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Volume 15, Issue 6

Strengthen Your Ability against Disability

Of course, you value your assets. But how much do you spend to protect them? Most of us have automobile insurance, homeowners insurance, and possibly, additional coverage for particularly valuable items or collections. While your assets may be worth a great deal, their liquidity and income-producing value may be negligible.

Your true wealth, and perhaps your greatest asset, is your ability to earn an income. Your income pays for all of your living expenses including housing, transportation, food, clothing, and recreation. Your income also pays for property insurance and premiums on liability
and life insurance policies. A closer look at your monthly expenditures will likely reveal
other expenses.

What if your income suddenly ceased? How would you pay your expenses? While no one likes to consider the possibility of becoming disabled due to an illness or accident, the risk of disability does exist and should be given full consideration as you plan for your future.

Should you sustain a disability, you need to know how you will continue to meet your financial needs and obligations. Would you have sufficient funds to support yourself and
your loved ones during a six-month period of disability? How might such a situation affect your ability to borrow money? How quickly could you liquidate a portion of your assets to provide needed cash? Perhaps your spouse could provide the necessary income to support your family, but the combined responsibilities of spouse, parent, caregiver, and breadwinner can be overwhelming.

Social Security will most likely not replace all of your lost wages should you experience a serious illness or accident. In addition, you must meet very specific criteria to qualify for Social Security disability benefits, and it may be months before payments begin.

Alternative sources of income may, at best, be limited. Therefore, you need a dependable source of income. That’s the bottom line. If you lose your ability to earn an income, you jeopardize your financial future.

Some employers offer group disability income insurance coverage. However, most group plans have an upper limit or “cap” on the benefit amount. Consequently, the percent age of pre-disability income covered under a group plan may be insufficient to meet your needs. Moreover, since only base salary is covered in many plans, income in the form of pension and profit-sharing contributions may be left unprotected in the event of disability. Also, with a group plan, you are not the owner of the policy, which leaves your coverage vulnerable to termination should you change employers. Finally, if the benefits are provided under an employer-paid group plan, they are taxed as ordinary income, which further reduces the actual amount available to cover your living expenses.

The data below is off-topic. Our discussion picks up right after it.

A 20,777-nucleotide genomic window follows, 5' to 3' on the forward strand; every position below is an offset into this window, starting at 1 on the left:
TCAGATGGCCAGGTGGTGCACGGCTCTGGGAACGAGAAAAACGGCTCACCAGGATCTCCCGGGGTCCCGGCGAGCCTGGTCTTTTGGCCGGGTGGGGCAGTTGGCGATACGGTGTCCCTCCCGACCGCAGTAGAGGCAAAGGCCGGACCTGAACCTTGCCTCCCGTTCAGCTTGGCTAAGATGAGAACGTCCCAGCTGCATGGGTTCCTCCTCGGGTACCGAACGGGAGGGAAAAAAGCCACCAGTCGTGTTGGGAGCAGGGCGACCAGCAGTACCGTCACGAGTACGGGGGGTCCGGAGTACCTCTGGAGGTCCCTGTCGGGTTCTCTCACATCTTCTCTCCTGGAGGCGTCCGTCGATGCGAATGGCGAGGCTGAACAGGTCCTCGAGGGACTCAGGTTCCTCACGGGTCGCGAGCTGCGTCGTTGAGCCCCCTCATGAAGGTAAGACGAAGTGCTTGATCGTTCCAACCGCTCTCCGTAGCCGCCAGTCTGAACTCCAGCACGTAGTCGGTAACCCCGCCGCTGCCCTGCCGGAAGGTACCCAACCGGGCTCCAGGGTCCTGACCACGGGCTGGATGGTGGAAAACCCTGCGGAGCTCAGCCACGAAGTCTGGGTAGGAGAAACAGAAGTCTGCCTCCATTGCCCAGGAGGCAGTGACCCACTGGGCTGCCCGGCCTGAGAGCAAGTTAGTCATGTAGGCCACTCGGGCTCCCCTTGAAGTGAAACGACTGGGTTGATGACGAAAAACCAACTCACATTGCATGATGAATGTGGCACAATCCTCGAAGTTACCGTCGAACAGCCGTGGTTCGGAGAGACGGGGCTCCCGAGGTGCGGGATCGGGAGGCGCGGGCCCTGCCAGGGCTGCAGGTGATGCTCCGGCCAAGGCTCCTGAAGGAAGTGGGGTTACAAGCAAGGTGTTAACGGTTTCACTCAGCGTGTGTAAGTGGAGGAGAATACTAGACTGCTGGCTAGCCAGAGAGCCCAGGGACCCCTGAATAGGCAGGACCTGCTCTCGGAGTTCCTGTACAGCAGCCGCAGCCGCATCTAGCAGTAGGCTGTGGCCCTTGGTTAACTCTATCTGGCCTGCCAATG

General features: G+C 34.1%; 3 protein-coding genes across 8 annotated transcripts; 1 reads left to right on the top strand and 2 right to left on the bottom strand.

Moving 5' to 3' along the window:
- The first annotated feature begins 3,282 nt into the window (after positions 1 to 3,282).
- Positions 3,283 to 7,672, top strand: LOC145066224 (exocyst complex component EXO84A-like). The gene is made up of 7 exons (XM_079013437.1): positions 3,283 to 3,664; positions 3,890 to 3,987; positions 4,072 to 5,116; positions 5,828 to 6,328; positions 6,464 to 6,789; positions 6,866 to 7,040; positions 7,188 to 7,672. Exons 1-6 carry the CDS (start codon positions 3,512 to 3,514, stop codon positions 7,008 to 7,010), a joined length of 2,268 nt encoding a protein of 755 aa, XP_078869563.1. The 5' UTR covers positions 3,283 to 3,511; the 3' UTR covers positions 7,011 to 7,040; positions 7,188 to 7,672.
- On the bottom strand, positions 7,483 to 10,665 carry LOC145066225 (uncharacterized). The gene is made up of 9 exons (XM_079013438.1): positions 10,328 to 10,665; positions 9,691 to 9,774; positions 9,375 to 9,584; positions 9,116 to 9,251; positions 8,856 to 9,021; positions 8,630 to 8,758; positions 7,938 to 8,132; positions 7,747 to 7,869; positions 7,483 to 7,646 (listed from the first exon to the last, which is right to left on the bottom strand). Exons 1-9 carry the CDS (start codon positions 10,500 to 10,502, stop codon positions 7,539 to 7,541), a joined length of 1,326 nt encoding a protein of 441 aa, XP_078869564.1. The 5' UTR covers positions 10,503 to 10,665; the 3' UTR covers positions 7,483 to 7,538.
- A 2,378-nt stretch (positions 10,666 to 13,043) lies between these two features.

One solution to these limitations may be to supplement your group disability insurance plan with a disability income insurance policy that you own and is tailored to meet your needs. An individual disability income insurance policy can help close the gap between your pre-disability level of income and the benefits provided under your group plan. In some cases, pension contributions may be included as insurable income. If premium payments are made with after-tax dollars, which is usually the case, the disability benefits would be free of income taxes, further enhancing the value of the benefits.

While no one likes to ponder the what-ifs in life, it is prudent to consider protecting your greatest asset—your ability to earn an income. An individual disability income insurance policy can help provide the financial support you need should you be faced with a major accident or long-term illness.

Are Two Incomes Better Than One?

In today’s economy, many families rely on two incomes. While this trend may be due to the difficulty of achieving an acceptable standard of living on a single income, it also happens when both spouses wish to pursue individual careers. Regardless of the motivation, the actual benefit of two incomes may not equal the combined dollars that are earned. How can you determine the true economic benefit of a second income?